South-Western Legal Studies in Business

Arbitration Panel Could Refuse Request to Delay Hearing

Appeals court held that an arbitration panel did not engage in misconduct by refusing to delay a hearing at the request of one party. That party had not been diligent in requesting documents in the years before the hearing, so had no grounds for insisting on last minute consideration.


Alternate Dispute Resolution

Key Words

Arbitration; Misconduct; Procedure; Securities

C A S E   S U M M A R Y

In 2000, Morgan Stanley initiated arbitration proceedings against Laws to recover an alleged deficit of $690,000 in his account. The hearing was set for Feb. 4, 2003. Despite the long time before the hearing, Laws did not request certain documents until shortly before the hearing, which Morgan Stanley provided. The day before the hearing, Laws requested a continuance, arguing that he needed more time to study the documents. The hearing panel rejected the request and then ruled against Laws at the hearing. He sued, contending the panel engaged in misconduct by denying him a continuance. The district court upheld the arbitration results. Laws appealed.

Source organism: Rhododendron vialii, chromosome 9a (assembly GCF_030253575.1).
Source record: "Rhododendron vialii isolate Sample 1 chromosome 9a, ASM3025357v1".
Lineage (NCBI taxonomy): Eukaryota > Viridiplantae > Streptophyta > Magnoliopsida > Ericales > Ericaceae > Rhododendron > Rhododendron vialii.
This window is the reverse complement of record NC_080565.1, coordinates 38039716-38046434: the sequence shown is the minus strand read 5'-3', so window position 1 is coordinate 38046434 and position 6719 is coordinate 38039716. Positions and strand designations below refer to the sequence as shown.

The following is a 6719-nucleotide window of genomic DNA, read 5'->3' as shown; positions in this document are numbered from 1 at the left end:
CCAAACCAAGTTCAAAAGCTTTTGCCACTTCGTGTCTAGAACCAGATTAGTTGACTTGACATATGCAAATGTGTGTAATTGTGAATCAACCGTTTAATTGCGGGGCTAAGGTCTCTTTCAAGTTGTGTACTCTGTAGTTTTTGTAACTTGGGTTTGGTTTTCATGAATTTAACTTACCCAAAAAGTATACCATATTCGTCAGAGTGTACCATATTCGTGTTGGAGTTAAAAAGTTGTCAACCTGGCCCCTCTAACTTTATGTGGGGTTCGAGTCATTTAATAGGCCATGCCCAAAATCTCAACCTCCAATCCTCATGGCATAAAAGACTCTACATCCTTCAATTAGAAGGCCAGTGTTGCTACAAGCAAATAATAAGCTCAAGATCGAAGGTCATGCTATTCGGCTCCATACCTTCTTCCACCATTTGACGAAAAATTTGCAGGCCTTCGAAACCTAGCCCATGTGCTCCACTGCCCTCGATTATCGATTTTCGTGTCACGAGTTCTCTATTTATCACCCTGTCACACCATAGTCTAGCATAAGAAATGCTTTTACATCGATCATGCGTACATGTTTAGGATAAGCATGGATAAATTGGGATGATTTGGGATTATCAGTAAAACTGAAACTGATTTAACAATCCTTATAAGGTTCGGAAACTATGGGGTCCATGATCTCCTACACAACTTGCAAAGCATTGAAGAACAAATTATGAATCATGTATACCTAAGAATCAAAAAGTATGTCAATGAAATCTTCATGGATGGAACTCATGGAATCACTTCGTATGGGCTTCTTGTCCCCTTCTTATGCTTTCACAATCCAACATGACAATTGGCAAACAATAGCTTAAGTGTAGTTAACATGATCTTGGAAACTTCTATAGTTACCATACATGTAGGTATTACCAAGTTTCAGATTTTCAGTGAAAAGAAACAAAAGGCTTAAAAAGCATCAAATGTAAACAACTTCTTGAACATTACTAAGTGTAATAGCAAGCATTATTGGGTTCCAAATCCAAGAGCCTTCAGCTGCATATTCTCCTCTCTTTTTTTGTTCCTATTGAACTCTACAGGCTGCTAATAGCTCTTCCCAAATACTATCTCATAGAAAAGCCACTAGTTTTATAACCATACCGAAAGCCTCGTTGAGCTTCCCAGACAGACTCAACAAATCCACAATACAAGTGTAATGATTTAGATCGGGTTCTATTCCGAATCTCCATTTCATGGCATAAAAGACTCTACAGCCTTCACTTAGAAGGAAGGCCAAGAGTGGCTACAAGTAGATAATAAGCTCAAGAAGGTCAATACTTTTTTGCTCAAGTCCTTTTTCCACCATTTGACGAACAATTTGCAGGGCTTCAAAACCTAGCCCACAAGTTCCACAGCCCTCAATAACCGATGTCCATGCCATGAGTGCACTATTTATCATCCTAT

Affirmed. The hearing panel did not engage in misconduct by denying the motion for continuance. Arbitration had been pending for three years, so Laws had plenty of time to ask for assorted documents and, furthermore, the ones in question were not that many or that complex.


Laws v. Morgan Stanley, ---F.3d--- (2006 WL 1579542, 5th Cir., 2006)

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